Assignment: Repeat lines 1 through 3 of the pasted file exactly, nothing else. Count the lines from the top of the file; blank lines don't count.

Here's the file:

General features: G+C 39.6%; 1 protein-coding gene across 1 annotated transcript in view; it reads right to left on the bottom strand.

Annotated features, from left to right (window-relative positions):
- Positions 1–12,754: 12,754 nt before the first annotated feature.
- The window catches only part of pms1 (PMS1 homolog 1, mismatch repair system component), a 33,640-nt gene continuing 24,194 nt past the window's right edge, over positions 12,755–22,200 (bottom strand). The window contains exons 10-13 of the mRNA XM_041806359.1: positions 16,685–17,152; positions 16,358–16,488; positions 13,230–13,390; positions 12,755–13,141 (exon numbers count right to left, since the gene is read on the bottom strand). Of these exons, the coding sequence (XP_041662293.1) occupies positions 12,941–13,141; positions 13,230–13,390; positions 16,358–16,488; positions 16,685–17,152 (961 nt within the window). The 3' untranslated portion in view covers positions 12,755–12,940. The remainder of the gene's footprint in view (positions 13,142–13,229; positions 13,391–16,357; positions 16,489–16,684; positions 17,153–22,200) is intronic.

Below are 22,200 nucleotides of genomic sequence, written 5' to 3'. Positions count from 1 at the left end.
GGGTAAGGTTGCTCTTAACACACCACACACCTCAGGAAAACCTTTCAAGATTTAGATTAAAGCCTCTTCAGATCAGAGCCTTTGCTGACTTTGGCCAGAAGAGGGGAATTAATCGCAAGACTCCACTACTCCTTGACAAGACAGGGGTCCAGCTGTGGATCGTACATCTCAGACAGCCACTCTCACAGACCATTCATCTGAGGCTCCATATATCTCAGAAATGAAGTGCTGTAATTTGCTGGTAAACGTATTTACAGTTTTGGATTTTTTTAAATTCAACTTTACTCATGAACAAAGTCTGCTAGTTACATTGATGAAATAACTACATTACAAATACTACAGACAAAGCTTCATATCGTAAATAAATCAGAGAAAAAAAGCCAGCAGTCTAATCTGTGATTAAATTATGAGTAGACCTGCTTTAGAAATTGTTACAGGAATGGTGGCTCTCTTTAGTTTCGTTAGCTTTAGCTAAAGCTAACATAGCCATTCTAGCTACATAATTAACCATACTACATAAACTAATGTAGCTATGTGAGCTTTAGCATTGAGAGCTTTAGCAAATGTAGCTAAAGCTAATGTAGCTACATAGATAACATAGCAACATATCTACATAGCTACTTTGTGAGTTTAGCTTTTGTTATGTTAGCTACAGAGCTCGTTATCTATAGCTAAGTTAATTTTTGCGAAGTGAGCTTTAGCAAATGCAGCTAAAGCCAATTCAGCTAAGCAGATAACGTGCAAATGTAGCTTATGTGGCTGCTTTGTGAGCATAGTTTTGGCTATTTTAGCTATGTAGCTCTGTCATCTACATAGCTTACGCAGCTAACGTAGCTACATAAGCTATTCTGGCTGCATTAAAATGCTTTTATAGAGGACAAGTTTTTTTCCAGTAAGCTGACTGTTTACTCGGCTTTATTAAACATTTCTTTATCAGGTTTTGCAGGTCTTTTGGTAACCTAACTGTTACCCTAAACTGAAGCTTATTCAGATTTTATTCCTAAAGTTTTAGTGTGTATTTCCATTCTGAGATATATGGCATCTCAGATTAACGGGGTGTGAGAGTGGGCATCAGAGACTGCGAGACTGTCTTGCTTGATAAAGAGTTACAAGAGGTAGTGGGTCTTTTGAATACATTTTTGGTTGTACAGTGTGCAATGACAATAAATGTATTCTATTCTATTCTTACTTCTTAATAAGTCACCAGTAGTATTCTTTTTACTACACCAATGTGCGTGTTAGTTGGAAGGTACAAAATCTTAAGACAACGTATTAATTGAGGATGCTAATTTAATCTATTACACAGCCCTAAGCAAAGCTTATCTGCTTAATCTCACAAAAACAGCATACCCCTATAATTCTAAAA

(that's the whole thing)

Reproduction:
General features: G+C 39.6%; 1 protein-coding gene across 1 annotated transcript in view; it reads right to left on the bottom strand.

Annotated features, from left to right (window-relative positions):
- Positions 1–12,754: 12,754 nt before the first annotated feature.